Mark Settle is the chief information officer of BMC, a Houston-based company that provides software solutions to any size business. Mark has been in this position for four years. Before BMC, he worked as CIO of Corporate Express and Arrow Electronics, and he was executive vice president of the Systems & Processing division of Visa. In this interview he explains new trends in cloud computing, big data management, and how these affect medium-sized and large businesses.
Sramana Mitra: Welcome back to the Thought Leaders in Cloud Computing series, Mark. We have talked before, so our audience knows you. I think the last time we spoke was some time ago, and we were still trying to figure out how America or the world was looking at cloud computing as a trend. At this point, the trend is sweeping over the IT-infrastructures around the world. There is no ambiguity – the trend is here to stay and cloud adaption is quite significant. In today’s conversation, I would like to address some specific issues which you have a lot of insight to.
Mark Settle: OK, that sounds good.
SM: The area I would like to explore with you today is cloud services management. Let me be specific about where I see the trends developing. There is a group of people who are stopping with public cloud services. Then there is a group of people who have developed a series of cloud services and who are using a hosted manage service infrastructure. There are others who have very large hosted infrastructures which they are using to either deliver their cloud services or commission their cloud services for their internal IT. Finally, there are people who are using private cloud services. Is that a reasonable segmentation of the cloud infrastructure?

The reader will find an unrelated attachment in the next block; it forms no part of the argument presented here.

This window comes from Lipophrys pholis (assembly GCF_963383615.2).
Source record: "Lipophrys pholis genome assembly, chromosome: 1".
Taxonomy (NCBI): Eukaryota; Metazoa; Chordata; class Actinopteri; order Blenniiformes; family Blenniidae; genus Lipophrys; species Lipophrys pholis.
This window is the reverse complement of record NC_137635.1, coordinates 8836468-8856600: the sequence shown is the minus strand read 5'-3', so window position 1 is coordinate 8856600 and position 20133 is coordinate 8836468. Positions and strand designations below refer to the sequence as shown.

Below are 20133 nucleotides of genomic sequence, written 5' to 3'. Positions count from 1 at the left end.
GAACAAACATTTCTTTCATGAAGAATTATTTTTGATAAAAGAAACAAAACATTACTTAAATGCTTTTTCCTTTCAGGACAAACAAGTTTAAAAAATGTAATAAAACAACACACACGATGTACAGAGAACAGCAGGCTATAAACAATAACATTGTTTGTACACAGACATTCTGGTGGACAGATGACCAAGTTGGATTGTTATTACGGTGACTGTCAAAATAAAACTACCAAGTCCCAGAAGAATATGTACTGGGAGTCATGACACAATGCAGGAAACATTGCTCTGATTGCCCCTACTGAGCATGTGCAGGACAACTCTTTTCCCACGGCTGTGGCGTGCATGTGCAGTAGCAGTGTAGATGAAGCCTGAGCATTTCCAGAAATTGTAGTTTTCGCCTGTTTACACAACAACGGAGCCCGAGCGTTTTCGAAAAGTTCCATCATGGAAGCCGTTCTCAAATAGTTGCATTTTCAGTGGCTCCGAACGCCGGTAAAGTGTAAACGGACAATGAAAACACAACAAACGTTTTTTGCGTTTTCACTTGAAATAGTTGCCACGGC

MS: I think so. We all suffer under a lot of ambiguity around nomenclature when it comes to the cloud. I tend to step back and look at the difference between some of the small- and medium-sized enterprises versus some of the larger enterprises. Here at BMC we spend a lot of time with customers that are significantly large enterprises – Fortune 1000 type companies. For the smaller companies, the SMBs, it is a lot easier to make the transition to public cloud services or to hosting. They don’t have the pockets to build up a staff or make the capital investments. The very small guys start out on a mission in life to never own a data center or a server. They buy the avocation to avoid having to manage all the IT infrastructure.
As you mentioned before, they can start to manage their capacity by going to an offshore server that will provide them with equipment on the floor. They can keep that off the balance sheet and just provide access to those capabilities. Others have moved over to some of the platform service providers like Azure from Microsoft or Force.com from Salesforce. They can actually build applications on those platforms. As you predicted, the smaller guys are a little more aggressive than the unconventional ones. The large enterprises are still dipping their toe in – they are still testing. As you know, there is a lot of inertia in large enterprises. They have made a lot of investments over time, and they have well established ways of doing business. They are probably a little more risk averse than smaller companies are. I am not aware of any real-life Fortune 500 company that has taken on a mission of saying: “Let’s retire 30% of the hardware and data center and transfer all those compute operations to a Rackspace provider or to an Amazon web-service provider.” I think they are marginal use cases. People find ways to make use of those facilities in this very experimental “proof of concept” fashion. I don’t see a lot of large enterprises rushing headlong into embracing those capabilities.
SM: As far as we heard, it is more the flexible infrastructure that is going to public clouds, like Amazon, for example. You are absolutely right. On the large enterprise side, we don’t see that at all. Where we see public cloud adoption in enterprises are in the application areas. CRM has most likely been the leading one going to public cloud – and a few other public cloud services – but also when it comes to certain major apps, there is a lot of private cloud adoption in large enterprises.